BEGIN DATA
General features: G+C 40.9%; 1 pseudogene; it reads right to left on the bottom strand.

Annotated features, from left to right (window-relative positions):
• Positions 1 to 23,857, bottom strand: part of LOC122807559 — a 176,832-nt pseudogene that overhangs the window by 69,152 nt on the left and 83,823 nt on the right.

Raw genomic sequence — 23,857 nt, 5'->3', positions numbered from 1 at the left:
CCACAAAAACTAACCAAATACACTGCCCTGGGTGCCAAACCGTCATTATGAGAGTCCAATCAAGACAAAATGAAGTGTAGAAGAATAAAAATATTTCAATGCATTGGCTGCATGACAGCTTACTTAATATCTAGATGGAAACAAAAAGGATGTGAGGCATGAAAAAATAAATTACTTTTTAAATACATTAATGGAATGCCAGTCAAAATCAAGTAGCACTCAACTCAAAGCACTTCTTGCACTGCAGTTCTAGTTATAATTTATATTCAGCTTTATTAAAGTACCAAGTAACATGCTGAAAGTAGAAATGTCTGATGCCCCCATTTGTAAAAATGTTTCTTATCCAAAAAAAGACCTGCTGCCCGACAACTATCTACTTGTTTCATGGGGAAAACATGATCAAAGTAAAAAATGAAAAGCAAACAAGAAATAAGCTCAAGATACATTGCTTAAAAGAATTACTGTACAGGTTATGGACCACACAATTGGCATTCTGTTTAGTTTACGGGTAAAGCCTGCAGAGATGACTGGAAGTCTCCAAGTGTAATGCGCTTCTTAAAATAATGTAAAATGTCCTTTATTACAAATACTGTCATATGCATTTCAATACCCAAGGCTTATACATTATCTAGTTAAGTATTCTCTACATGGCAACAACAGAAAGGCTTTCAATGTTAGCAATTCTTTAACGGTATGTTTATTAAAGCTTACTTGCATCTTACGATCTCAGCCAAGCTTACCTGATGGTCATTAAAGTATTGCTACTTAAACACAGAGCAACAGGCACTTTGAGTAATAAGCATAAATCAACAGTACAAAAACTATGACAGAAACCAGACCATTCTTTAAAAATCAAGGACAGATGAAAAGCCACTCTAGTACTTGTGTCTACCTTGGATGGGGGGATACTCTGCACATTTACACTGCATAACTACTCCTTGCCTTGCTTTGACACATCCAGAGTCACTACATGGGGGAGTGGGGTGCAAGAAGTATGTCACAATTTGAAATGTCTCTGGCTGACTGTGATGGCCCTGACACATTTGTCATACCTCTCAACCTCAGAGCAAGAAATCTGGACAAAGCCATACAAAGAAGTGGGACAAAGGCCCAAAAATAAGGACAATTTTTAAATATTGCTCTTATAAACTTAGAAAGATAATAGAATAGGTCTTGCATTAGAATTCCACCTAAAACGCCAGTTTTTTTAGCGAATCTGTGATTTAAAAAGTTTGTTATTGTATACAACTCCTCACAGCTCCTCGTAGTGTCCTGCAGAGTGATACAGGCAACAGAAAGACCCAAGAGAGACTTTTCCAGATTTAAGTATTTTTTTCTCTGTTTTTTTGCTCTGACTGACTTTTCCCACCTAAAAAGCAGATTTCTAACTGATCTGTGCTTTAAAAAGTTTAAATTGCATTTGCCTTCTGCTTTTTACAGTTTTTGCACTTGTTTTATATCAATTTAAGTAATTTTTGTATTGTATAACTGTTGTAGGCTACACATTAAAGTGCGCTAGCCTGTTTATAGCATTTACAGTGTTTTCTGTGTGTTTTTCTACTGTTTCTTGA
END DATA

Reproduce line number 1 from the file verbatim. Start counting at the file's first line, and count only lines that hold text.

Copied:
General features: G+C 40.9%; 1 pseudogene; it reads right to left on the bottom strand.